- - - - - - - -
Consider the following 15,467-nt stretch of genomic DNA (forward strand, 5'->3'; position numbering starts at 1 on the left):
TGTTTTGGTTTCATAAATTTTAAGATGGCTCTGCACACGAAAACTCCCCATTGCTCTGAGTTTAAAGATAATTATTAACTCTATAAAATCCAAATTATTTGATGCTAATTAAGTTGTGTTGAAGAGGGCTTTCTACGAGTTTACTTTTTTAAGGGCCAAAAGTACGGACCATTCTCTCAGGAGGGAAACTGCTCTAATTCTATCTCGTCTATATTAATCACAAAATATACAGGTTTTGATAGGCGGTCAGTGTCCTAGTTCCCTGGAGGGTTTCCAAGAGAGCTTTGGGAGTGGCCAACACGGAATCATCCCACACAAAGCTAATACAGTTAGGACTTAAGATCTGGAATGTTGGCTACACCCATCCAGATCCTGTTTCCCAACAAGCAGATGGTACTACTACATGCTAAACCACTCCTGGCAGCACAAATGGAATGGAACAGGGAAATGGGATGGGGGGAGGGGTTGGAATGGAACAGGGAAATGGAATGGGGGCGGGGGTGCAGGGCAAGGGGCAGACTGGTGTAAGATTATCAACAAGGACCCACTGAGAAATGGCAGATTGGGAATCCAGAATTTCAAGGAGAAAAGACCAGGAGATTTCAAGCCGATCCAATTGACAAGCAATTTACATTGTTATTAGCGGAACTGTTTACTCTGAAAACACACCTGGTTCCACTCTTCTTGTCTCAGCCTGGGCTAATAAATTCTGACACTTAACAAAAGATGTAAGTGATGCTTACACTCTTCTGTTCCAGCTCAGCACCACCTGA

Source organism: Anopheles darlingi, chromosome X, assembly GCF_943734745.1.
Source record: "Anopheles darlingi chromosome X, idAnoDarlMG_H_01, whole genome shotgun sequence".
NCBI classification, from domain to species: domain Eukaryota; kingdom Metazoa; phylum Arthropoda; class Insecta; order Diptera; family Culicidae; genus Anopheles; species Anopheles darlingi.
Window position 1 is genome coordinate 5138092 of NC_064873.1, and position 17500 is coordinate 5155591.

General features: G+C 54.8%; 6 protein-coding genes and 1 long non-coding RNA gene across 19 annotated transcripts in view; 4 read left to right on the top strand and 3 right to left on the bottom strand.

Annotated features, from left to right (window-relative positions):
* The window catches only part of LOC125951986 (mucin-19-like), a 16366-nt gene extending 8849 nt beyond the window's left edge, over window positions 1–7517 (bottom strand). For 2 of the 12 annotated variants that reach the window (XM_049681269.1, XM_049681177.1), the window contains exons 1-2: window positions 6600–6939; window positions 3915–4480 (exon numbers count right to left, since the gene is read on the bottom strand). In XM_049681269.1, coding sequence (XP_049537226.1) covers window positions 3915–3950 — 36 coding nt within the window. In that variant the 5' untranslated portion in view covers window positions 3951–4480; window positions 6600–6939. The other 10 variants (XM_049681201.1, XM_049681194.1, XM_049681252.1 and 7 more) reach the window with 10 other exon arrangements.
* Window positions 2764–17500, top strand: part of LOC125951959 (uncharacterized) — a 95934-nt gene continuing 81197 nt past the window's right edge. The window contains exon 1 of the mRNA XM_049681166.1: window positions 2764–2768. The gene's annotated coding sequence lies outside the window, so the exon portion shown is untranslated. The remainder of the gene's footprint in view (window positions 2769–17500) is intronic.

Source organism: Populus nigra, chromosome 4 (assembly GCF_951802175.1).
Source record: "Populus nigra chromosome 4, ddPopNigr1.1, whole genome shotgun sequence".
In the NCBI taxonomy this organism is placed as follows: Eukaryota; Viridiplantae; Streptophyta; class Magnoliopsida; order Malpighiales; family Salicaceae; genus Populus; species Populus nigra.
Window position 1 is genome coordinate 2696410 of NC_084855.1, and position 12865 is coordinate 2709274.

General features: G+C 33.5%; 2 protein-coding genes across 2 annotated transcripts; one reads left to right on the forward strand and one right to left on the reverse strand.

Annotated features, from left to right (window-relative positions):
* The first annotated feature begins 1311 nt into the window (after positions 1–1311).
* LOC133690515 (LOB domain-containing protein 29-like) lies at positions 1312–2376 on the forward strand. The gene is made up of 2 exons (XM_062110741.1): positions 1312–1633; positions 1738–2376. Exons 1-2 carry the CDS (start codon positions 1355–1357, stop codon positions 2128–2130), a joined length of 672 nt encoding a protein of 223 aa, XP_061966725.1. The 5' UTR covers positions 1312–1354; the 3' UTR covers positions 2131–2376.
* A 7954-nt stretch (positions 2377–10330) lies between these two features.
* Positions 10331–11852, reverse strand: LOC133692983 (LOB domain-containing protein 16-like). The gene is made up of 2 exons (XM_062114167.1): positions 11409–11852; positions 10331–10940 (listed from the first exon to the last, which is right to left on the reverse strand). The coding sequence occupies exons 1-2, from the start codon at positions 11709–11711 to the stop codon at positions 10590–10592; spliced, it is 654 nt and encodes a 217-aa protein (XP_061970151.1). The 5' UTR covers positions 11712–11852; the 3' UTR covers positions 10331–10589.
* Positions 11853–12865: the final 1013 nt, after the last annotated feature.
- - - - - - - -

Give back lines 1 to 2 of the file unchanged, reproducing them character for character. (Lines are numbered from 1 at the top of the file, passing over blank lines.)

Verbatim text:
Consider the following 15,467-nt stretch of genomic DNA (forward strand, 5'->3'; position numbering starts at 1 on the left):
TGTTTTGGTTTCATAAATTTTAAGATGGCTCTGCACACGAAAACTCCCCATTGCTCTGAGTTTAAAGATAATTATTAACTCTATAAAATCCAAATTATTTGATGCTAATTAAGTTGTGTTGAAGAGGGCTTTCTACGAGTTTACTTTTTTAAGGGCCAAAAGTACGGACCATTCTCTCAGGAGGGAAACTGCTCTAATTCTATCTCGTCTATATTAATCACAAAATATACAGGTTTTGATAGGCGGTCAGTGTCCTAGTTCCCTGGAGGGTTTCCAAGAGAGCTTTGGGAGTGGCCAACACGGAATCATCCCACACAAAGCTAATACAGTTAGGACTTAAGATCTGGAATGTTGGCTACACCCATCCAGATCCTGTTTCCCAACAAGCAGATGGTACTACTACATGCTAAACCACTCCTGGCAGCACAAATGGAATGGAACAGGGAAATGGGATGGGGGGAGGGGTTGGAATGGAACAGGGAAATGGAATGGGGGCGGGGGTGCAGGGCAAGGGGCAGACTGGTGTAAGATTATCAACAAGGACCCACTGAGAAATGGCAGATTGGGAATCCAGAATTTCAAGGAGAAAAGACCAGGAGATTTCAAGCCGATCCAATTGACAAGCAATTTACATTGTTATTAGCGGAACTGTTTACTCTGAAAACACACCTGGTTCCACTCTTCTTGTCTCAGCCTGGGCTAATAAATTCTGACACTTAACAAAAGATGTAAGTGATGCTTACACTCTTCTGTTCCAGCTCAGCACCACCTGA